Every so often these last few weeks, Reith has posted coy status updates on Facebook about having something big in the works, and working on his next big project. Which could mean he’s going to, after all these years, get paid to be a shill for Destiny, or he’s moving permanently to his secret, undisclosed, Jersey Shore location.
Wayne Mahar's Wet Dream
Conservative politicians can deny the existence of global warming, but crazy weather events across the country, including some right here at home, occurred frequently throughout the year. Near-record local snowfall started early in December 2010 and caused two roofs to collapse under the weight of heavy accumulation by February. A church in Memphis caved in just days before a commercial building in Mottville suffered the same fate.
Heavy rain added to a lot of melted snow to cause spring flooding as 1.79 inches of rain crashed down in a horrendous storm on April 26, contributing to eight inches within 19 days ending May 4. Not surprisingly, sinkholes developed on several city streets including a gaping chasm at the downtown corner of South Franklin and West Washington streets in early June. More flooding followed another massive downpour that arrived as the remnants of Hurricane Irene on Aug. 28, causing the lightest attendance day in memory on the first Sunday of the New York State Fair.
Central New Yorkers, especially those with Asian roots, reacted with horror to news of an earthquake and tsunami that blasted Japan March 11. That tragic news made a tremblor felt in Syracuse on Aug. 23 a little scarier, but no major damage was reported. Still, it lit up the Facebook airwaves for a time.
In a stark reversal, this year’s whitening of streets has been delayed as we’ve seen only one inch in Syracuse as Christmas approaches.Animal Planet
New Rosamond Gifford Zoo director Ted Fox took over the keys in June after last year’s retirement of Chuck Doyle. Several resident animals added to the zoo’s population with the births of a patis monkey in January, a two-toed sloth in February and three Amur tiger cubs in May.
But the zoo’s most exciting news came with the November return of Asian elephants Targa, Mali and Little Chuck from exile in Toronto. The three pachyderms had been on sabbatical awaiting completion of the new elephant habitat, which opened last month.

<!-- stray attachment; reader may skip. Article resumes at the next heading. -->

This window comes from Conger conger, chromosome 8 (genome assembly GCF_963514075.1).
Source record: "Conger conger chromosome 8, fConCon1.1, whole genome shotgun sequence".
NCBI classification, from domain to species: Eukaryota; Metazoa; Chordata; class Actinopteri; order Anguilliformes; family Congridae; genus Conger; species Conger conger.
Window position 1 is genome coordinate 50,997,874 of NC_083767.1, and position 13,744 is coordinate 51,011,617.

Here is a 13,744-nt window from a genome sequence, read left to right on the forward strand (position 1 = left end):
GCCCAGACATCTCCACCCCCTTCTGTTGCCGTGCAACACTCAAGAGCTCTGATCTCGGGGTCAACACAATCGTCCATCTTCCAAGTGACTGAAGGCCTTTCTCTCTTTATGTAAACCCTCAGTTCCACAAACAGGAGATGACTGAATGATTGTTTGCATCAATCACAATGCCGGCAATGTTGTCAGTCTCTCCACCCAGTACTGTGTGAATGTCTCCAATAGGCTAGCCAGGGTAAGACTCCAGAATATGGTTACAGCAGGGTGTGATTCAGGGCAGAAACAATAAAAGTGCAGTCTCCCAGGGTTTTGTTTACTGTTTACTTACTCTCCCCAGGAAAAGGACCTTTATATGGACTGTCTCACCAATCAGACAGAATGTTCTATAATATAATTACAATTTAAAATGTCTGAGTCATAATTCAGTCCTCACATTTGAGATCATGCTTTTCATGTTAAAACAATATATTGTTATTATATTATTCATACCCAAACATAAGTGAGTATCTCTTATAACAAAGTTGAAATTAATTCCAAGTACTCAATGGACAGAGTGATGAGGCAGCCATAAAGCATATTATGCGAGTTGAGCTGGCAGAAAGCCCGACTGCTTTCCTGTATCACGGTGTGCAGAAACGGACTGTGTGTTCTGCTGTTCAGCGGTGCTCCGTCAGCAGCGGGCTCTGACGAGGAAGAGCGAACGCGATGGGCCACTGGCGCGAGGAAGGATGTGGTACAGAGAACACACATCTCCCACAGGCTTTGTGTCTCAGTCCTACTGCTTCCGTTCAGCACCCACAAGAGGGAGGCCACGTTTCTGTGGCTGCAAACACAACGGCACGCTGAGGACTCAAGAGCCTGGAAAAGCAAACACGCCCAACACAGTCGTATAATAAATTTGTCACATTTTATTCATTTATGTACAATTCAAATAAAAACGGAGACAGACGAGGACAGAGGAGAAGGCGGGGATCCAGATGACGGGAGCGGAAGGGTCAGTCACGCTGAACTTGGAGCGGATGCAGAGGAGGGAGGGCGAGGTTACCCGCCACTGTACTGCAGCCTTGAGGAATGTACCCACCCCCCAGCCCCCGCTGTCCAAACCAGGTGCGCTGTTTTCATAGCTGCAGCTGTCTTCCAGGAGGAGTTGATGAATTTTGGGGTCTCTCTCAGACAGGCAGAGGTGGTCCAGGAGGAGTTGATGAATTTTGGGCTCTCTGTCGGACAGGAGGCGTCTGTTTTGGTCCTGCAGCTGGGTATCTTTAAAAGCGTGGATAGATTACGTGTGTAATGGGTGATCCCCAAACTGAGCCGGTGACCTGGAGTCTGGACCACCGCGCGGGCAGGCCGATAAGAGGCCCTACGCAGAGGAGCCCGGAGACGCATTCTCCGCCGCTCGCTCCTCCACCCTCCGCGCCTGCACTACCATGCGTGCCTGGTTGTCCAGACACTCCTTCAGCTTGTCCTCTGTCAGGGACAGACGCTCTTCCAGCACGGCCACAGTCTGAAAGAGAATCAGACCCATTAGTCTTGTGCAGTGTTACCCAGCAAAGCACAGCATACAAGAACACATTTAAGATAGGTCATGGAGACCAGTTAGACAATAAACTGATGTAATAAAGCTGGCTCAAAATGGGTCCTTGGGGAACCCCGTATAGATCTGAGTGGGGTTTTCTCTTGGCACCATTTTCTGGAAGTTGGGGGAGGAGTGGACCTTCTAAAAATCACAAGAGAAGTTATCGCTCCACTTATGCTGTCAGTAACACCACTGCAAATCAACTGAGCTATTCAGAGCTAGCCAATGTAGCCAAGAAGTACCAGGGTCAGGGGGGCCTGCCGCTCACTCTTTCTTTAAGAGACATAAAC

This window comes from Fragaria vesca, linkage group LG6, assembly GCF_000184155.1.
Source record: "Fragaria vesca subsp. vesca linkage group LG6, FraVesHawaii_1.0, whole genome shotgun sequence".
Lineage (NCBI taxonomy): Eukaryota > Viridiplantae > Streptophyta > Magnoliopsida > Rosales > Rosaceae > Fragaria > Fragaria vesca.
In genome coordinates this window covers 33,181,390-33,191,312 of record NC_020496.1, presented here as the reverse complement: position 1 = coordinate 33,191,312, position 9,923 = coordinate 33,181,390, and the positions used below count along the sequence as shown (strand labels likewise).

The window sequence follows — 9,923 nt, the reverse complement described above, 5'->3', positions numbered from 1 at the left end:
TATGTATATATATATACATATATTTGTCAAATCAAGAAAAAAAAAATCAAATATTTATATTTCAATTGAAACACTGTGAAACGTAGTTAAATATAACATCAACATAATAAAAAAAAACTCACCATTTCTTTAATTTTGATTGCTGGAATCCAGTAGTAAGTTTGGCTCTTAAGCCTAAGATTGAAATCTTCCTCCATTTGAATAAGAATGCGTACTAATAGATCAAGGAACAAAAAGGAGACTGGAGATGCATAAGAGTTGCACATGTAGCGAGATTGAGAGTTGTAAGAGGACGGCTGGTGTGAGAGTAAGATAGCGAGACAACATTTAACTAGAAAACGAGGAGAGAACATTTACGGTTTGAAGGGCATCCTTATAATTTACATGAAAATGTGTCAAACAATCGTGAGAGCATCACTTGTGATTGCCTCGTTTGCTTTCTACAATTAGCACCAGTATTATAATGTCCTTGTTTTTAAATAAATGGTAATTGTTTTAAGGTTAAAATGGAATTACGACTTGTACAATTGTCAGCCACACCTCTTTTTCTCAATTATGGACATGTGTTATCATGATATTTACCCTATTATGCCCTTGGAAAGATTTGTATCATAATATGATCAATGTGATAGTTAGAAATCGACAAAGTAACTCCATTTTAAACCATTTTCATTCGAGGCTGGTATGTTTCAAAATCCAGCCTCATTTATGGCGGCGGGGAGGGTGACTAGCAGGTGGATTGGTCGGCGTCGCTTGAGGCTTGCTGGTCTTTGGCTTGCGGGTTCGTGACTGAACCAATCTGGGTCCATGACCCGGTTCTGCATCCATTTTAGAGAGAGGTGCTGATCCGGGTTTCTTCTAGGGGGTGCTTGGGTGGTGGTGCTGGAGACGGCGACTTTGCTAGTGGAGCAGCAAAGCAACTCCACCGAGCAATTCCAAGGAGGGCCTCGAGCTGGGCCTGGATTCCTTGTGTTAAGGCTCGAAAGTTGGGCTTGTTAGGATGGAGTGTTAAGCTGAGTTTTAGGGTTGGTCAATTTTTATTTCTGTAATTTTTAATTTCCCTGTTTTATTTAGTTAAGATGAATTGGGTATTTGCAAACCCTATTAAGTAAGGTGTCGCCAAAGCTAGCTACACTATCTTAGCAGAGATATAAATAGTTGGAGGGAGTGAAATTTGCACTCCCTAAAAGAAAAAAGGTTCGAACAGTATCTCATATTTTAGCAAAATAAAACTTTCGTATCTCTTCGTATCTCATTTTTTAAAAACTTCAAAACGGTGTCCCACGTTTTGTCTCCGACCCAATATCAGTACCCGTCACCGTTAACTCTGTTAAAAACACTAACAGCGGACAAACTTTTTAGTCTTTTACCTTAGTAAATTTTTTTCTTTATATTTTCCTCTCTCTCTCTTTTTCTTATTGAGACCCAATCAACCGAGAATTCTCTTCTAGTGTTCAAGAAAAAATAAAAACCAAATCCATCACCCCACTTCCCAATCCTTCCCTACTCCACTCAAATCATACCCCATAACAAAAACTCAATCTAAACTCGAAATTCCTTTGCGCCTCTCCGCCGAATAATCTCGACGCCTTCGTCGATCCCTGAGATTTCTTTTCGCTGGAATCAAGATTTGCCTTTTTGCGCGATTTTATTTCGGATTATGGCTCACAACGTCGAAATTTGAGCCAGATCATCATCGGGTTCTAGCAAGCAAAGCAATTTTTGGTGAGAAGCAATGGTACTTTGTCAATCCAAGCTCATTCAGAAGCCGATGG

On March 29 the Board of Trustees suspended artistic operations of the Syracuse Symphony Orchestra.
Musicians and staff were to be laid off, effective April 3. On April 5 the announcement was made that the SSO would file Chapter 7 bankruptcy, a surprise to the public and members of the orchestra alike.
In “And the Band Played On”, a story published in the Syracuse New Times on May 4, former conductor and music director of the SSO, Daniel Hege, explained, “We knew that staff and musicians would be laid off, but there was still a glimmer of hope. So when bankruptcy came swiftly, that was a surprise, a shock to us all. And when you file Chapter 7, that’s a very permanent step.”
Assets were auctioned, finger-pointing abounded and the lives of 81 people were changed in the blink of an eye. Former principal trombone player, John Sipher, voiced his feelings in The New Times article. “People are taking glee in the orchestra going under. With management, that’s 81 people’s lives and families that are just up in the air now. It’s a shame. There’s a lot of good people in that orchestra.”
Though the dissolving of the SSO is complete, some members reformed as Symphony Syracuse in May. Arguments have emerged in recent months as various options have been discussed for the future, including plans incorporating the help of Syracuse University, a non-union orchestra and only part-time positions. The drama continues.